Man City apologises for fan chants during Hillsborough silence | Football News


A crush before the 1989 FA Cup semifinal between Liverpool and Nottingham at Hillsborough Stadium led to the deaths of 97 Liverpool fans.

Manchester City apologised to Liverpool and condemned supporters who chanted during a minute’s silence to mark the 33rd anniversary of the Hillsborough disaster on Saturday.

Referee Michael Oliver cut short the commemoration to the victims from the 1989 crush before the FA Cup semifinal, which City lost 3-2 at Wembley Stadium.

“I would never have thought that this is Manchester City. Some people didn’t understand the situation and that’s not nice. That’s really wrong in that moment but you can’t change that and it’s nothing to do with City and we accept the apology,” Liverpool manager Jürgen Klopp said.

The chanting came from the end with City fans at the national football stadium and it was followed by boos from Liverpool supporters.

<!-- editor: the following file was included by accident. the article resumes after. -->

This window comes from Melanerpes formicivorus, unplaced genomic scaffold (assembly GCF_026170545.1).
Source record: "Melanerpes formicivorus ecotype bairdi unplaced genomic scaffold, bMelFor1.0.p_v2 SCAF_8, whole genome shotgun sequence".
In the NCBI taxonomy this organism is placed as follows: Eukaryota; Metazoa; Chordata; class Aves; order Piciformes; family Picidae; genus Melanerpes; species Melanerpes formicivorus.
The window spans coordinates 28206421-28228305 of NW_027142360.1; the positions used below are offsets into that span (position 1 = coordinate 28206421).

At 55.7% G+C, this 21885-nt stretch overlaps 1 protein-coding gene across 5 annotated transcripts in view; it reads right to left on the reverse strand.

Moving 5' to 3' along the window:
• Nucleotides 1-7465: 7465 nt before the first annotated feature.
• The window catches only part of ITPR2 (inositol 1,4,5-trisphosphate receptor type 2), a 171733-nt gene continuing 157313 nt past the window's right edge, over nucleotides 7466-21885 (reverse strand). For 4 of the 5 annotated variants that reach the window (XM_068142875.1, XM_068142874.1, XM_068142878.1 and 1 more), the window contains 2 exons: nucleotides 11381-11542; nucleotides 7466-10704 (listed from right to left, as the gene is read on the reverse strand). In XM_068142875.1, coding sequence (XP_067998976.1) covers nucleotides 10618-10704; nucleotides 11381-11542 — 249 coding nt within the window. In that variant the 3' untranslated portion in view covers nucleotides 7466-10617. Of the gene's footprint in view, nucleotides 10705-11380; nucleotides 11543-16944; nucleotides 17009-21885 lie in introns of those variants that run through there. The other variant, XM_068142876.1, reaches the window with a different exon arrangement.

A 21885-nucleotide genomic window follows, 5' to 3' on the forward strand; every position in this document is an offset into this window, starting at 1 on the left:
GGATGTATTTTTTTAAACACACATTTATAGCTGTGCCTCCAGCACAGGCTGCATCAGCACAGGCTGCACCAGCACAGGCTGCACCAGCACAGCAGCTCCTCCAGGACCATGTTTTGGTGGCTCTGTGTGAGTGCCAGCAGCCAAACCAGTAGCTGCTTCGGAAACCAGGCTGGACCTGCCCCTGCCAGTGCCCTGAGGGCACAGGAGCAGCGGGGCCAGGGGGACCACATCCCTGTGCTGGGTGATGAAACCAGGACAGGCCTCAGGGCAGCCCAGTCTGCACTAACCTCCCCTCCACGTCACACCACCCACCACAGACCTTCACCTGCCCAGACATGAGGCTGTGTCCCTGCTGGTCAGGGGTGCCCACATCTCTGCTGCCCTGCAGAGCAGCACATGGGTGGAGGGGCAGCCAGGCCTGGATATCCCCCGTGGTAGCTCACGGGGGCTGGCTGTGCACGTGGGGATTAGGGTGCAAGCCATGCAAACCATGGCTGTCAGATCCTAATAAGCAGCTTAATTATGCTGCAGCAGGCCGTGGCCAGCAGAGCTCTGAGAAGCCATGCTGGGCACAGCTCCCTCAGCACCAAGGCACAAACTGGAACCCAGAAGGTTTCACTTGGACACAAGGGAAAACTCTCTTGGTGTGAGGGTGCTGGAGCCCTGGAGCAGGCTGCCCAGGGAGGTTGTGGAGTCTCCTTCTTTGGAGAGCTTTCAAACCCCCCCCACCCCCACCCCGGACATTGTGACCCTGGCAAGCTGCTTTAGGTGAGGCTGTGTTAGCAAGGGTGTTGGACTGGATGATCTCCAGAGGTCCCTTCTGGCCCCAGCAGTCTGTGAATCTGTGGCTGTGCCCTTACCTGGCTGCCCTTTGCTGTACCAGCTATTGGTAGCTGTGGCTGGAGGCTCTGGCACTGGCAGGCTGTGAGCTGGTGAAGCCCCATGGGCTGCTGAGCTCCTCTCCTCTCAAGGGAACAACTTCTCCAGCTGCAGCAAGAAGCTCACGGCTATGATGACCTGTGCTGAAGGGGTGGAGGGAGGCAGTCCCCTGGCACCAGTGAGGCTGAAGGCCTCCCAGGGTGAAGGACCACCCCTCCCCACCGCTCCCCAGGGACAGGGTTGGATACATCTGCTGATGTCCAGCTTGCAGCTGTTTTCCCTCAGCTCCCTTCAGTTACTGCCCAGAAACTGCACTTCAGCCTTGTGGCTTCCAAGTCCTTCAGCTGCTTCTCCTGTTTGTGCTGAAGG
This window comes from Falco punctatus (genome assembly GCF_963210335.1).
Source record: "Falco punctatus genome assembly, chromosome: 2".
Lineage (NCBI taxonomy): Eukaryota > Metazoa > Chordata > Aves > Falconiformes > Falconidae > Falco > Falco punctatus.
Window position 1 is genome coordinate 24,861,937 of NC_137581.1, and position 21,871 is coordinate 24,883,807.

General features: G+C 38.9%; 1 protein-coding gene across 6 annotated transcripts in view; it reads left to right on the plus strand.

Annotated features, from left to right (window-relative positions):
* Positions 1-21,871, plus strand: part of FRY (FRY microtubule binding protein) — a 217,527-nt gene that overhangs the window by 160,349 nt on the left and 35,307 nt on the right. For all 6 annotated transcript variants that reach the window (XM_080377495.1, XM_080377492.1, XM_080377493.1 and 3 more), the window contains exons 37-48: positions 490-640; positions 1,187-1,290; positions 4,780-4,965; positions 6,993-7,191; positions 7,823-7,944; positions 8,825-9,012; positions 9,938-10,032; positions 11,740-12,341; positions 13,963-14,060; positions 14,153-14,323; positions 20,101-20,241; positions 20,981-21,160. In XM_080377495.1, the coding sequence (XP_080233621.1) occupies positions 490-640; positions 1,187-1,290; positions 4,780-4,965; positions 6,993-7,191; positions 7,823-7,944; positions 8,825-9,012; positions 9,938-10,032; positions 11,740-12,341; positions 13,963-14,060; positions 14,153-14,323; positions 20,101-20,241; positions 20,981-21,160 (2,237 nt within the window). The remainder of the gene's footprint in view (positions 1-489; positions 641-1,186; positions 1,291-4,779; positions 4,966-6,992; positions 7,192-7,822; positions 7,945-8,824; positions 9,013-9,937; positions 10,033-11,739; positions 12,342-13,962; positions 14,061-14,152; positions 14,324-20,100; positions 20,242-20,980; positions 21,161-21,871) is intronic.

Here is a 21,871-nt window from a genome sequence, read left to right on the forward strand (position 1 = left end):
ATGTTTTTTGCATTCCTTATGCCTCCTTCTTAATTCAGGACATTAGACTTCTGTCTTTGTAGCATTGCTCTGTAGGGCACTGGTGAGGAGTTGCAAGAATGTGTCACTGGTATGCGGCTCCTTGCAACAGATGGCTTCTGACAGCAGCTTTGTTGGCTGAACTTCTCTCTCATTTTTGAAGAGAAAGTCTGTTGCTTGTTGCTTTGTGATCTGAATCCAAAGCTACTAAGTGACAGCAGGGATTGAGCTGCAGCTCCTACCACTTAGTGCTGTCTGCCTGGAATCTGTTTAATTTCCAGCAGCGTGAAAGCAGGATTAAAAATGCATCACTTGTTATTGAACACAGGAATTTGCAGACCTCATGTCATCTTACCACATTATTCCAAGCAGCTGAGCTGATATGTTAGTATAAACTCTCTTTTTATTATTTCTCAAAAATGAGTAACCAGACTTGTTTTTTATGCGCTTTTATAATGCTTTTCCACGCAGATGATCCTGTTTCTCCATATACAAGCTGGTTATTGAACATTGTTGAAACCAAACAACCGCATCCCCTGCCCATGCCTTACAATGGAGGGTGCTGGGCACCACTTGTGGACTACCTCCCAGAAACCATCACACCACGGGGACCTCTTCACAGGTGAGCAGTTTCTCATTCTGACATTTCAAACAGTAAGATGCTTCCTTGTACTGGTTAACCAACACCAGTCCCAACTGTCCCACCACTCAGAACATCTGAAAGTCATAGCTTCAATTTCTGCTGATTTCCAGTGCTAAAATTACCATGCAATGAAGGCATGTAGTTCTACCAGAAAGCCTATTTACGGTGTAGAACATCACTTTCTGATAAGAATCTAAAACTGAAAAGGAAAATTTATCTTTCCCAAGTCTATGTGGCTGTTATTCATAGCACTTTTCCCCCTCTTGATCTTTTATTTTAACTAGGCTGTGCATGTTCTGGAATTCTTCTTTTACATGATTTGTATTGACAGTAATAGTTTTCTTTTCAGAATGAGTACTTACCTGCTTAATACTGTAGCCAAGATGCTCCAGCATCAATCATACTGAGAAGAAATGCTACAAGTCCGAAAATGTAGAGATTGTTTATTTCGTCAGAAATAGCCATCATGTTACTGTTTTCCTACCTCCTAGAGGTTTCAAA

Amid the noise, Oliver blew his whistle to signal a premature end to the intended period of silence that had seen both sets of players gather around the centre circle.

“Manchester City are extremely disappointed with the actions of some City supporters during the minute’s silence before today’s game,” City said in a statement.

“The club sincerely apologises to all those connected with Liverpool Football Club.”

A crush before the 1989 FA Cup semifinal between Liverpool and Nottingham at Hillsborough Stadium led to the deaths of 97 Liverpool fans.

The 97th victim of the United Kingdom’s worst sports disaster was announced last year when Andrew Devine died at the age of 55 from long-term injuries sustained at Hillsborough. Liverpool coroner’s court concluded he was “unlawfully killed.”

In 2019, the police commander at Hillsborough David Duckenfield was found not guilty of gross negligence.

The families of the victims fought a decades-long campaign to see Duckenfield prosecuted over the 1989 disaster.

In 2016, after hearing two years of evidence, an inquest ruled they had been “unlawfully killed”, with jurors concluding policing decisions “caused or contributed” to the deaths, and amounted to “gross negligence”.

But the former officer was cleared by a jury following a six-week trial.





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